Egypt’s CDS, bond markets price in risk from tourism hit
LONDON: Egyptian debt-insurance costs surged to 18-month highs yesterday and dollar bond prices fell sharply as investors priced in the damage done to the country’s vital tourism industry by a Russian plane crash in Sinai that killed 224 people. Investigators are “90 percent sure” a noise heard in the final second of a cockpit recording was an explosion caused by a bomb, a member of the investigation team told Reuters on Sunday.
The British, German and Russian governments are evacuating their nationals from the country, a huge blow to tourism around the Red Sea resort of Sharm Al-Sheikh, one of the Egyptian economy’s few bright spots.
Five-year Egyptian credit default swaps traded at 383 basis points, up 12 bps from the previous close - the highest since April 2014. Tourism directly comprises 6 percent and indirectly 12 to 13 percent of Egypt’s economy. It had just started to recover after political turmoil sparked by the 2011 Arab Spring uprisings.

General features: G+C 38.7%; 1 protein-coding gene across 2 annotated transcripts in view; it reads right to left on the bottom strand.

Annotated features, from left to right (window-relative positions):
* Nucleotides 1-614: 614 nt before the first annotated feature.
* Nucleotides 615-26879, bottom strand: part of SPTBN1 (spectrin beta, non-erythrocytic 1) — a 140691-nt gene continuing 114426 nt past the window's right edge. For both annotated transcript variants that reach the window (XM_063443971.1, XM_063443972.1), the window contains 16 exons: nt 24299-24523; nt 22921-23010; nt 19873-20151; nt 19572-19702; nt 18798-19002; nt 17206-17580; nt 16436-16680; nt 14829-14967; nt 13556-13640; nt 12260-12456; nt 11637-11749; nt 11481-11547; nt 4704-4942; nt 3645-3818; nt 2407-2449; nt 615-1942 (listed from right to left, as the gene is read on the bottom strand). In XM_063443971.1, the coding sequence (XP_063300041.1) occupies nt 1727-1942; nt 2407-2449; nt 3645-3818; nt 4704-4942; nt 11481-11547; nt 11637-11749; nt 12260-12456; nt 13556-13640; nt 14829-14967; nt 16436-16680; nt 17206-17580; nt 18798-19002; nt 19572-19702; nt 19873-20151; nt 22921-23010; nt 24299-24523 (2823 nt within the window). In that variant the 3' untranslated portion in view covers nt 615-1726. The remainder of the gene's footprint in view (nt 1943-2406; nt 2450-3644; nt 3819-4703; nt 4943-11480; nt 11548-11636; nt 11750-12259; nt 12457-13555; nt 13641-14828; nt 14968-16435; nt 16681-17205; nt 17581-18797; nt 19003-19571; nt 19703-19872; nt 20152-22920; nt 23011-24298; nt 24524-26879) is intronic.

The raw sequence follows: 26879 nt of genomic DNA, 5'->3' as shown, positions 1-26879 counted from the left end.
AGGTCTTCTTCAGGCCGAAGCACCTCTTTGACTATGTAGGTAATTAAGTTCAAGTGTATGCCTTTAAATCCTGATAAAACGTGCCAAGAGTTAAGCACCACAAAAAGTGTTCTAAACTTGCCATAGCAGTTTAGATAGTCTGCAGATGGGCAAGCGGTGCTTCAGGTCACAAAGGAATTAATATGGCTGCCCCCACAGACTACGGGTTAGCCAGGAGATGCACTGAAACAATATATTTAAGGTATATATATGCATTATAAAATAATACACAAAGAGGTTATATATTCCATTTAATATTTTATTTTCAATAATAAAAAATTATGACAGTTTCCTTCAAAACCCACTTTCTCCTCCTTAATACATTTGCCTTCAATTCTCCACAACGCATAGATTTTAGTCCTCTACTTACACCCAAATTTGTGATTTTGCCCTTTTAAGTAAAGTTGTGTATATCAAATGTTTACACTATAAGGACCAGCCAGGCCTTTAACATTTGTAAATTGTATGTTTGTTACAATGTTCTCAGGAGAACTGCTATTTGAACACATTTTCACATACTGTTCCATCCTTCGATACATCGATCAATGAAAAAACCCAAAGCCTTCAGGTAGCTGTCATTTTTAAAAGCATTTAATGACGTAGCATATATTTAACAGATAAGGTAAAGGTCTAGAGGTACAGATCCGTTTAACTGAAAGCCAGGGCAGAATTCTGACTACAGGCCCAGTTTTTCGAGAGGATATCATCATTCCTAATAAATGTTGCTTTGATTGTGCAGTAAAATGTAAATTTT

“The resulting loss in foreign currency revenues will place the country’s external position under added pressure and means that a further devaluation of the pound is looking increasingly likely,” Jason Tuvey, Middle East economist at Capital economics told clients. Tourist arrivals in Tunisia slumped 40 percent after the beachfront massacre of tourists earlier this year, Tuvey noted. A similar decline in Egypt could see export revenues - the category under which tourism receipts are counted - falling $3.5 billion, or 1.3 percent of GDP, in the coming year, he said. Egypt allowed the pound to depreciate on Oct. 23 to 7.83 per dollar from 7.73, a move that was needed to preserve dwindling reserves. But the currency is changing hands in the parallel market around 8.5 per dollar.
Hard currency reserves have dwindled to just over $16 billion, enough to cover just three months of imports. The dollar rose 1.6 percent against the pound in the six-month NDF market, putting the exchange rate at 9.55 . One-year NDFs quoted the pound at 10.5 per dollar, a move of 5 percent.
Egyptian dollar bonds also fell, with the 2020 and 2025 issues down around one cent on the day . Five- and 10-year treasuries were little changed at a local auction, however. The country is unlikely to default, since it can probably still count on Gulf allies such as Abu Dhabi and Kuwait for support, even if these countries are suffering the effects of lower oil prices. Cairo stocks lost 2.8 percent, adding to Sunday’s 2.6 percent fall. — Reuters